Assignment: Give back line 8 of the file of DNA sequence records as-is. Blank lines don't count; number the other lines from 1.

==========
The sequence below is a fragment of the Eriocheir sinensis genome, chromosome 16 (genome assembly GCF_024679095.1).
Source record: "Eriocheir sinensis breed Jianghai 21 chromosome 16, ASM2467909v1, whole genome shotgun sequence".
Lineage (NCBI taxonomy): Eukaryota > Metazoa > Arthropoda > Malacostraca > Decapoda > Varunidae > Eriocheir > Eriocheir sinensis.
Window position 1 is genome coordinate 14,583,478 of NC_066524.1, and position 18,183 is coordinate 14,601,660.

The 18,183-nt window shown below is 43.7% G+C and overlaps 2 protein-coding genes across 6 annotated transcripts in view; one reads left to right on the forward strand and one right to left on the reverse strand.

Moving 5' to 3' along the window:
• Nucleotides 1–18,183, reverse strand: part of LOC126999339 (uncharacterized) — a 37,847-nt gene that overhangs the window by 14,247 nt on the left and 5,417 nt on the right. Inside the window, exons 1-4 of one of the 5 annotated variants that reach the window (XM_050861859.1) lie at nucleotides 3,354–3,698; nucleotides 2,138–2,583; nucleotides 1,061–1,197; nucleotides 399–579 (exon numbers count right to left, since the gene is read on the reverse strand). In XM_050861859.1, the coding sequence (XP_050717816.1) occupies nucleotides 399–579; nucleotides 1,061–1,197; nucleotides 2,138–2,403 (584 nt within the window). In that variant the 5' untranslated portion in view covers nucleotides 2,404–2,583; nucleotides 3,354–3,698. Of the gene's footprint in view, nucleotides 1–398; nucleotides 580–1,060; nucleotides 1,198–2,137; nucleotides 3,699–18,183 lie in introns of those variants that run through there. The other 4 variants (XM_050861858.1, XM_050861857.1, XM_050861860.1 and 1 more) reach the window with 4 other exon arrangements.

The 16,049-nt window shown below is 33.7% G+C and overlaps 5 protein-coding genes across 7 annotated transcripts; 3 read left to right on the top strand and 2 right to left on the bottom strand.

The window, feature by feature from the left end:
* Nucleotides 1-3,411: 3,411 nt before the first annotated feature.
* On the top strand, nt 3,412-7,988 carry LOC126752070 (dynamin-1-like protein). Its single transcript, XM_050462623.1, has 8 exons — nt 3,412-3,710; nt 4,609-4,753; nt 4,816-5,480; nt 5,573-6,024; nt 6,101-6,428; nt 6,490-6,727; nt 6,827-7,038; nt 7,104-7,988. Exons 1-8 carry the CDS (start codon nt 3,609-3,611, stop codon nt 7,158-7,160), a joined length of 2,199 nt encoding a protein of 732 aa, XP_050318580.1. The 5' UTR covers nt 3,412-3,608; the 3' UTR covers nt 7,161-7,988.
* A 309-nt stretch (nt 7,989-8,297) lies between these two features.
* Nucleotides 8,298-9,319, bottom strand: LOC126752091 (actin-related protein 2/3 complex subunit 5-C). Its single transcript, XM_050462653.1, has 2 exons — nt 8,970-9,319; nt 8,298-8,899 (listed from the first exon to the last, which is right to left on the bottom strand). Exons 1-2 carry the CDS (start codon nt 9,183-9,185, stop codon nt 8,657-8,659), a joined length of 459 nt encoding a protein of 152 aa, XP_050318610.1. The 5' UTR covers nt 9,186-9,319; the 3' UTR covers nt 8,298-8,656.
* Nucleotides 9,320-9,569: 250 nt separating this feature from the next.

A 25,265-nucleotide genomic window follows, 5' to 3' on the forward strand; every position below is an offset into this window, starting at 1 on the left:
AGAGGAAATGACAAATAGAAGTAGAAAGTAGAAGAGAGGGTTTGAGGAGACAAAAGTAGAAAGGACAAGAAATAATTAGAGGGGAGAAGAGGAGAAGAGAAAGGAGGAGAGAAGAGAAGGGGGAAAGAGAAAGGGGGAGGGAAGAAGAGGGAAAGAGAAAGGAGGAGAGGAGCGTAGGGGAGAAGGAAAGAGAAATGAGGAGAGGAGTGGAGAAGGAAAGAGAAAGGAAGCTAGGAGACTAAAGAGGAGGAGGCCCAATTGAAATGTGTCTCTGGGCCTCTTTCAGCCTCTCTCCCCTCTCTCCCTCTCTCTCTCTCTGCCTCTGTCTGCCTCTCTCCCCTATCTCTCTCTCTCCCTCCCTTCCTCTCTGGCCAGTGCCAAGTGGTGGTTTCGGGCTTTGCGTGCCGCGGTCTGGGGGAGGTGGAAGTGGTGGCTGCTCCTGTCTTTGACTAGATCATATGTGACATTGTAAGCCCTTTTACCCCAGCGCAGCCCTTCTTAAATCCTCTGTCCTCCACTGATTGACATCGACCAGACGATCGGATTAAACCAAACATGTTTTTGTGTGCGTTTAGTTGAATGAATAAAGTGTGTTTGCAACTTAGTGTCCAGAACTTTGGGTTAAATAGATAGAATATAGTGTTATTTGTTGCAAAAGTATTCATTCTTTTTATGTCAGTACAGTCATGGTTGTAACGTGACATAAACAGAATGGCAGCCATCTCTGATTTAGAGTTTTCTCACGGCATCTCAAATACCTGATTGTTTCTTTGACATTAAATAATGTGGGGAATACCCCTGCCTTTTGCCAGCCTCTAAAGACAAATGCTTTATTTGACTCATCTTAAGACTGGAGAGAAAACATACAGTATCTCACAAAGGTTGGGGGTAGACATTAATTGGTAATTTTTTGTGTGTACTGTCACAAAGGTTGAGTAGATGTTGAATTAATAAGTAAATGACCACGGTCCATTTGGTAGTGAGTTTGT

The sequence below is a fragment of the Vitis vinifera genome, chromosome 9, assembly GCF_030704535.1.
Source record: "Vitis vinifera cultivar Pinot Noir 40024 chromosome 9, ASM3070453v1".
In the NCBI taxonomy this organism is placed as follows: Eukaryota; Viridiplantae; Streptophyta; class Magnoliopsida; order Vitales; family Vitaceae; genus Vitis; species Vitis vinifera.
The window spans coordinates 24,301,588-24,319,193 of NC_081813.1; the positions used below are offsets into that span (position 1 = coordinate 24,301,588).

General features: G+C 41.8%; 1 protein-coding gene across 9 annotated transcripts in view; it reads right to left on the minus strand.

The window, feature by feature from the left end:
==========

The 16,049-nt window shown below is 33.7% G+C and overlaps 5 protein-coding genes across 7 annotated transcripts; 3 read left to right on the top strand and 2 right to left on the bottom strand.